Astrochemistry, Cosmic Evolution

Wednesday May 15

19:45 live music: Downtown Grooves
20:15 speakers
Café Loburg

Astrochemistry, cosmic evolution 

How did the Universe begin? You probably learned at school: with “The Big Bang”, a long time ago… But what exactly is the universe made off and how did the gasses and particles that stars, planets and we are made off actually form and develop? Come and find out in this exciting science café on Astrochemistry! Technological advances in spectroscopy and high resolution telescopes allowed for new discoveries of molecules in our solar system and beyond, complemented with experimentation on Earth. In this Science Café we explore the state-of-the art knowledge on Astrochemistry. We dive into what astrochemistry is, the use of novel telescopes and how astrochemistry can teach us more about the evolution of the cosmos and the origin of life. Our first speaker, Prof. Rens Waters will explain what Astrochemistry entails and how it can help us understand cosmic evolution. Our second speaker, Dr. Piero Ferrari, will discuss how the composition of the cosmos is measured and how that information is used on experiments on Earth, to reveal the behaviour and evolution of elements and molecules in space.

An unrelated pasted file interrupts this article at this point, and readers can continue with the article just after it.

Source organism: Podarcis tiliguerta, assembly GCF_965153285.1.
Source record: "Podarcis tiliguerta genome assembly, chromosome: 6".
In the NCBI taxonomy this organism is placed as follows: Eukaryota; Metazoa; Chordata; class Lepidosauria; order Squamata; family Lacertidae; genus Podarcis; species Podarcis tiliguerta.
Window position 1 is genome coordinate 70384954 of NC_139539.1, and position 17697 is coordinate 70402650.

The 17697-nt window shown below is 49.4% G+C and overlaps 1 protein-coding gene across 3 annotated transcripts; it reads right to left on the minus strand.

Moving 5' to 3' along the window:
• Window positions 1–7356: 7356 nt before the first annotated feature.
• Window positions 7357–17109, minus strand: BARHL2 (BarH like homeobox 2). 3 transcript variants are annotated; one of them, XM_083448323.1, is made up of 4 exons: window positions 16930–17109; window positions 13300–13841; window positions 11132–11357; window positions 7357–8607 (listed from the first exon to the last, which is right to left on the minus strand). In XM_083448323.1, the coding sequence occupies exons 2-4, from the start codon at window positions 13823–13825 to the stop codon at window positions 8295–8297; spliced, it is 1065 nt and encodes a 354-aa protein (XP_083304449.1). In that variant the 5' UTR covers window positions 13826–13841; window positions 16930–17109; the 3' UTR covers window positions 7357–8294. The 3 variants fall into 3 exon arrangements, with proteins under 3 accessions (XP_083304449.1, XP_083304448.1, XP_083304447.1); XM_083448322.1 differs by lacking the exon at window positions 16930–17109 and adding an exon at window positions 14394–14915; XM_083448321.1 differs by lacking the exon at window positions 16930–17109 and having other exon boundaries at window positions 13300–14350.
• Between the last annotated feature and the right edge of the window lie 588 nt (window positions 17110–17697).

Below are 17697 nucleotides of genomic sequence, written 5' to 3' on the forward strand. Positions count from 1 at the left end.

Prof. Rens Waters is Professor in Astrophysics at Radboud University with a focus on Molecular-astrochemistry and Exoplanets. His research focuses on the formation of stars and planets, the study of planet-forming disks that surround all young stars. He also investigates the nature and composition of exoplanets and their atmospheres. His expertise comprises the chemical and physical properties of solids in space. These solids play an important role in interstellar chemistry, in the formation of (rocky) planets, and in their atmospheres. 

Dr. Piero Ferrari is researcher at Radboud University working on infrared spectroscopy employing the free electron laser. He obtained his PhD at the Department of Physics and Astronomy of the Faculty of Science of the KU Leuven (Belgium), where he is still associated researcher. In his research he combines mass-spectrometric techniques such as photofragmentation, low-reactivity collision cell experiments and infrared multiple photon dissociation spectroscopy. He is fascinated by radiation emission and how this process is influenced by low-lying electronic excitations in particles. 

Exploring and discussing science with professionals, funky music and a drink.